Actually, I don't mind the occasional mangling of phrases by President Bush, or his idiosyncratic pronunciation of 'nu-ku-ler' instead of 'nu-cle-ar.' With my accent, and inability to put articles where they belong (unless my wonderful assistant intervenes), who am I to throw stones? But when I catch the New York Times, the Newspaper of Record and my virtual bible of English, making mistakes, that shakes me up. On the front page of Sunday's "Week In Review" section, there is an article summary stating that, "you're nobody until you're chiseled in bronze." I beg your pardon...? "Chiseled in bronze"?! How is it possible? One uses a chisel to work with stone, or wood, not bronze. Unless I'm missing something, the article headline should have read, "you're nobody until you're cast in bronze." Is anyone listening?
Last year, the New York Times published an article about the legal controversies around the Getty collection of antiquities. The story was illustrated with a photo of the Getty Villa that -- ouch! -- turned out to be a picture of a nearby private residence. And how about the newspaper's reference to LACMA as a museum located in downtown L.A.?
But enough about my favorite newspaper and its occasional faux pas. Let's talk about the much-anticipated cultural event that finally rolled into town over the weekend--and I'm not talking about The Da Vinci Code, that monumental bore I had to flee from after an hour.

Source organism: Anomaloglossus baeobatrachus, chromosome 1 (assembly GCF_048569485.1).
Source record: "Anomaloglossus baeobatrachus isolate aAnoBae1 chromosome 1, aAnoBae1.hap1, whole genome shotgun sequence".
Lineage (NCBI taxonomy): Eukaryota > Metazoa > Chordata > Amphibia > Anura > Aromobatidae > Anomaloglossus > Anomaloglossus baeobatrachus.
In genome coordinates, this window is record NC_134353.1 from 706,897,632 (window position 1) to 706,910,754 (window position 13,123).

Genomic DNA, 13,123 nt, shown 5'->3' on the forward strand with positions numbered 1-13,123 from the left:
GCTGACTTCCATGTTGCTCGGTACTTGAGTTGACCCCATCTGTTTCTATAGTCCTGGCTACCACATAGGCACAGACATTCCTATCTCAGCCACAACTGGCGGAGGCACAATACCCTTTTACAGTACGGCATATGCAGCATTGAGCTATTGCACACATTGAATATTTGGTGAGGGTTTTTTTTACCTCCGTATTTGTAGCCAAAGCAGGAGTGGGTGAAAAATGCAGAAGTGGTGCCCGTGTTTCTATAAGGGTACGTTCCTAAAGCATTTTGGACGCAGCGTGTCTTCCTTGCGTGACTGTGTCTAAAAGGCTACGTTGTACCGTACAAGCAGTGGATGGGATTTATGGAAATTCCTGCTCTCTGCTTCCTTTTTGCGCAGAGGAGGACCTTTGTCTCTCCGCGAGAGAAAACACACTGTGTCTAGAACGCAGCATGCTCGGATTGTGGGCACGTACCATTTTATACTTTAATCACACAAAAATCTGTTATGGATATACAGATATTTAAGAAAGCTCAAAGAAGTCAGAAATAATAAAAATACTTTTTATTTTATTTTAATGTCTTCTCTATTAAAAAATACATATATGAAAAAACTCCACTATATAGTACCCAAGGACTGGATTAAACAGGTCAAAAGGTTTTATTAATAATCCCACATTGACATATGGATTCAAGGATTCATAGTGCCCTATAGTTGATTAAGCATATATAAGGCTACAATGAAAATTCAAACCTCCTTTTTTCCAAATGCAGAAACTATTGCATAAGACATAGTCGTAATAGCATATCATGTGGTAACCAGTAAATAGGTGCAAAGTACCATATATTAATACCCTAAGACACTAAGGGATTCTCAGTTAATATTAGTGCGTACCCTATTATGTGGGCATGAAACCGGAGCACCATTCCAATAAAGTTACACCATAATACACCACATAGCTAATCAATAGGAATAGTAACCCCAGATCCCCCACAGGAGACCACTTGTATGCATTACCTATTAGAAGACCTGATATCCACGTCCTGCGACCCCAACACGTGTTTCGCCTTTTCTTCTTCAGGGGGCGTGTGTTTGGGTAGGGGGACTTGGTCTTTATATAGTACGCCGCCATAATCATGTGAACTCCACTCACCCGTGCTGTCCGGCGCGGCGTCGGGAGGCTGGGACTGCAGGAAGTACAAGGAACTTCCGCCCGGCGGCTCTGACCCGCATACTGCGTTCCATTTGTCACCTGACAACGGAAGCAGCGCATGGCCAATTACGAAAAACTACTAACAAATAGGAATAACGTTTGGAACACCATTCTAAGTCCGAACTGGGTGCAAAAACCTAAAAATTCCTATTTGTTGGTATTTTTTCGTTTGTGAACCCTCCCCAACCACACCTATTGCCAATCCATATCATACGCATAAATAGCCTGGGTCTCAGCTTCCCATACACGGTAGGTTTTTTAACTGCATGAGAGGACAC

The event to really get excited about is the absolutely superb exhibition, "Robert Rauschenberg: Combines", which originated at the Metropolitan Museum in New York and just opened here at MOCA. For Paul Schimmel, curator of this exhibition and one of the authors of the catalogue, this whole project is, no doubt, a labor of love. The installation of the exhibition is nothing short of brilliant, a theater presentation full of suspense and intrigue. As MOCA's chief curator, Schimmel is intimately familiar with the eleven Combines his museum owns, the largest number of these prized Rauschenberg works in anyone's collection.
For ten years, between 1954 and 1964, the artist, it seems, could do no wrong; in a state of sustained fury -- or could it be a state of grace? -- Rauschenberg was churning out one masterpiece after another, and all of them of a kind never seen before. They were a combination of painting and sculpture, and he called them 'Combines.' He threw in stuffed chickens and a goat, old socks and dirty linen, rubber tires and a whole panoply of electric appliances, and then, in a baptism of color applied with coarse brushstrokes, the artist transformed this junkyard detritus into sizzling icons of frightening, awe-inspiring power. How anyone could sustain his creativity at such an unbelievable fever pitch for a whole decade is beyond me.
I definitely plan to see this exhibition any chance I get. Today's program is only my initial gut reaction to this fascinating, multi-layered exhibition. The next three months in Los Angeles should be proclaimed 'Rauschenberg summer' as we all are going to bask in the heat of his genius. But please, be warned: it's possible to get scorched by Rauschenberg's art.